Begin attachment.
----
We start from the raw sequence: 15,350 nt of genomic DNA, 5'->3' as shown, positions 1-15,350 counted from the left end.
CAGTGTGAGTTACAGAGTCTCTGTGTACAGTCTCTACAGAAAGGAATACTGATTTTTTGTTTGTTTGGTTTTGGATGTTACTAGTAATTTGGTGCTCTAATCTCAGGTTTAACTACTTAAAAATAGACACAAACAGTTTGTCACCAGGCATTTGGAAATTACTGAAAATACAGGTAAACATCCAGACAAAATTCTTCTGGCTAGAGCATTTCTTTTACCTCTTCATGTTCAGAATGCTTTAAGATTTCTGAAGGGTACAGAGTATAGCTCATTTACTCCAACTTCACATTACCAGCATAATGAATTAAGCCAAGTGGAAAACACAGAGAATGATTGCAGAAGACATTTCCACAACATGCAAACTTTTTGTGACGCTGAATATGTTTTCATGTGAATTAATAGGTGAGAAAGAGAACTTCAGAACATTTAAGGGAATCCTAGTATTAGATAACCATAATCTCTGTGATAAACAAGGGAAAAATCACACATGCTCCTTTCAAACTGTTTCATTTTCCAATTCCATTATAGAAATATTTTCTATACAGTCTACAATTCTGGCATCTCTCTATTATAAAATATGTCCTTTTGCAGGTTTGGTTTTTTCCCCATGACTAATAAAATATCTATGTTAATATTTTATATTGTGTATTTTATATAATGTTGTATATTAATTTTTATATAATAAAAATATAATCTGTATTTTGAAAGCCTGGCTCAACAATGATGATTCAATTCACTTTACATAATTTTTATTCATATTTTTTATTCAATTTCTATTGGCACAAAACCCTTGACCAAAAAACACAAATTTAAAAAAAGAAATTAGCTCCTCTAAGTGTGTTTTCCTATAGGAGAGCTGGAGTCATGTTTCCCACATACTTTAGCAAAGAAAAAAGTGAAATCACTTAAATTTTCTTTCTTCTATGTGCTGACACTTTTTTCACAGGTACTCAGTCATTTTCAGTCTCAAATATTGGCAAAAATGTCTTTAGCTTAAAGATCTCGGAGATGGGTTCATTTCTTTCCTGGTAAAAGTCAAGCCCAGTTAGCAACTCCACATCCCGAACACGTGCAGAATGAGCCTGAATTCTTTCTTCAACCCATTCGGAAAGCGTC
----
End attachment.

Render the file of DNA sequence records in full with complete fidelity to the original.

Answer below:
We start from the raw sequence: 15,350 nt of genomic DNA, 5'->3' as shown, positions 1-15,350 counted from the left end.
CAGTGTGAGTTACAGAGTCTCTGTGTACAGTCTCTACAGAAAGGAATACTGATTTTTTGTTTGTTTGGTTTTGGATGTTACTAGTAATTTGGTGCTCTAATCTCAGGTTTAACTACTTAAAAATAGACACAAACAGTTTGTCACCAGGCATTTGGAAATTACTGAAAATACAGGTAAACATCCAGACAAAATTCTTCTGGCTAGAGCATTTCTTTTACCTCTTCATGTTCAGAATGCTTTAAGATTTCTGAAGGGTACAGAGTATAGCTCATTTACTCCAACTTCACATTACCAGCATAATGAATTAAGCCAAGTGGAAAACACAGAGAATGATTGCAGAAGACATTTCCACAACATGCAAACTTTTTGTGACGCTGAATATGTTTTCATGTGAATTAATAGGTGAGAAAGAGAACTTCAGAACATTTAAGGGAATCCTAGTATTAGATAACCATAATCTCTGTGATAAACAAGGGAAAAATCACACATGCTCCTTTCAAACTGTTTCATTTTCCAATTCCATTATAGAAATATTTTCTATACAGTCTACAATTCTGGCATCTCTCTATTATAAAATATGTCCTTTTGCAGGTTTGGTTTTTTCCCCATGACTAATAAAATATCTATGTTAATATTTTATATTGTGTATTTTATATAATGTTGTATATTAATTTTTATATAATAAAAATATAATCTGTATTTTGAAAGCCTGGCTCAACAATGATGATTCAATTCACTTTACATAATTTTTATTCATATTTTTTATTCAATTTCTATTGGCACAAAACCCTTGACCAAAAAACACAAATTTAAAAAAAGAAATTAGCTCCTCTAAGTGTGTTTTCCTATAGGAGAGCTGGAGTCATGTTTCCCACATACTTTAGCAAAGAAAAAAGTGAAATCACTTAAATTTTCTTTCTTCTATGTGCTGACACTTTTTTCACAGGTACTCAGTCATTTTCAGTCTCAAATATTGGCAAAAATGTCTTTAGCTTAAAGATCTCGGAGATGGGTTCATTTCTTTCCTGGTAAAAGTCAAGCCCAGTTAGCAACTCCACATCCCGAACACGTGCAGAATGAGCCTGAATTCTTTCTTCAACCCATTCGGAAAGCGTC